The Knesset voted opposition MK Karine Elharrar onto the Judicial Selections Committee, which is responsible for appointing judges at all levels of Israel’s civil court system.
The surprise outcome means several members of Netanyahu’s coalition voted for Elharrar.
This was a… pic.twitter.com/vhjjMCqCSJ
— Aviva Klompas (@AvivaKlompas) June 14, 2023
Knesset elects representatives to judicial selection committees—MK Elharrar elected to Judges Selection Committee and MK Tameno Shete to Rabbinical Judges Selection Committee; votes for choosing additional representatives to be held within 30 dayshttps://t.co/SaTAS96cHo pic.twitter.com/ZpT3MqjSIJ
— The Knesset (@KnessetENG) June 15, 2023
Just relax, bro!
A rebellion by members of the Israeli prime minister, Benjamin Netanyahu’s, government in an important vote related to controversial judicial changes has dealt the longtime leader a political setback, bringing divisions in his coalition to the fore and scuppering compromise talks with the opposition.
The Knesset was expected on Wednesday to elect two political representatives to Israel’s nine-member judicial selection committee, one of the key issues in the six-month-old debate over the nature of Israeli democracy, and a vote widely viewed as a referendum on the future of the overhaul.
Usually, one political appointee is chosen by the government and one by the opposition, but several hardliners in Netanyahu’s religious-nationalist coalition had demanded that both positions be filled by government representatives.
At the last minute, the prime minister decided to push for more time, ordering his nationalist-religious coalition to vote against all candidates – a move that would trigger a new vote in the next 30 days.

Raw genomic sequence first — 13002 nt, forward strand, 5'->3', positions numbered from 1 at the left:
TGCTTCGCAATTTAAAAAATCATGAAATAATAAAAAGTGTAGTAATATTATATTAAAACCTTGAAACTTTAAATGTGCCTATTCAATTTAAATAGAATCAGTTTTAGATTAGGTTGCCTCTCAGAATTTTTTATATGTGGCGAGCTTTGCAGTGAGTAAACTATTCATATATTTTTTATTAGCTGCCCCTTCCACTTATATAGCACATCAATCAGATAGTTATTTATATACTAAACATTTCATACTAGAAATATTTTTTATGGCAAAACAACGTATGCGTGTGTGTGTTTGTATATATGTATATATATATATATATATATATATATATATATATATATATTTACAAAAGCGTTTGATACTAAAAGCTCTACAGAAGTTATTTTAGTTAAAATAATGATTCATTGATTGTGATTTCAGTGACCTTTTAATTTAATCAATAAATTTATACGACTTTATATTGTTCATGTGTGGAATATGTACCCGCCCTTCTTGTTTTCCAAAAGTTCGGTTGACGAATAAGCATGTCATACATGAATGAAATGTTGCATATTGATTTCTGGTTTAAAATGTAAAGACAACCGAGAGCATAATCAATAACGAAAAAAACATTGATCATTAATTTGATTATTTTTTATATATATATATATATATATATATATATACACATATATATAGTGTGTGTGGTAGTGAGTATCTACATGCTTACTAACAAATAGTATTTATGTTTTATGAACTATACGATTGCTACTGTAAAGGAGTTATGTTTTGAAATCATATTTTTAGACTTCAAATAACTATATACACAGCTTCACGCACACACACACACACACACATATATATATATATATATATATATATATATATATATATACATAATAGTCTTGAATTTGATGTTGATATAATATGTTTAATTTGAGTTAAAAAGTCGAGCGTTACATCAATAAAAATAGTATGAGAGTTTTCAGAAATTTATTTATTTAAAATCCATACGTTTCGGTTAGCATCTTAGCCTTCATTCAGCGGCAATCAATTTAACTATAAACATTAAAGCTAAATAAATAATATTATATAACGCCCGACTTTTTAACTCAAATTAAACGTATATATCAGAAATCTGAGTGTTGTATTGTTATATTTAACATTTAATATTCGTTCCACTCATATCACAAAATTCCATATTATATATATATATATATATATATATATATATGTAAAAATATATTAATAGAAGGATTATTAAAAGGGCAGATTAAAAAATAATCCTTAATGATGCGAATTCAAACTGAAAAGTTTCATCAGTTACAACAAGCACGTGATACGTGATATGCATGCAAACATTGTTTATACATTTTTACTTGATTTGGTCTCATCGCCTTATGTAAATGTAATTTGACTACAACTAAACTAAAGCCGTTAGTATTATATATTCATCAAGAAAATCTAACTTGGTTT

But four members of the government used their secret ballots to support the opposition candidate, Karine Elharrar’s, appointment in a 58-56 vote, and a second candidate, Tally Gotliv of Netanyahu’s Likud party, refused to withdraw her candidacy but did not get enough votes to cross the threshold for election. The stalemate means the Knesset will still have to fill the second post within the month.
The political chaos weakens Netanyahu. Israel’s two main opposition party leaders, angry at the 11th-hour manoeuvring, said on Wednesday night they would suspend participation in compromise talks over the judicial overhaul, brokered by the country’s figurehead president, Isaac Herzog. The negotiations have yielded few concrete results so far.
Dissent from within the government’s ranks has also raised questions over the prime minister’s control. The judicial changes remain a central goal for Netanyahu’s far-right partners and some members of the Likud, but internal divisions are growing, fanned by mixed messaging from the prime minister.
The opposition leader and former PM Yair Lapid said: “There is a representative [from the opposition] in the committee to select judges, but there is no committee to select judges … Netanyahu today prevented its establishment.” He added: “The threat to democracy has not been removed.”
The prime minister, in turn, accused the opposition of not taking the compromise talks seriously. “Their representative was elected, and they still blew up the negotiations,” he said in a video statement.
Frankly, if Jews won’t let us have a right-wing dictator, I don’t think they should be allowed to have one either.
It’s not fair.
היום הוכח: גנץ ולפיד חיפשו כל תירוץ כדי לפוצץ את ההידברות pic.twitter.com/BL1WXnhjh5
— Benjamin Netanyahu – בנימין נתניהו (@netanyahu) June 14, 2023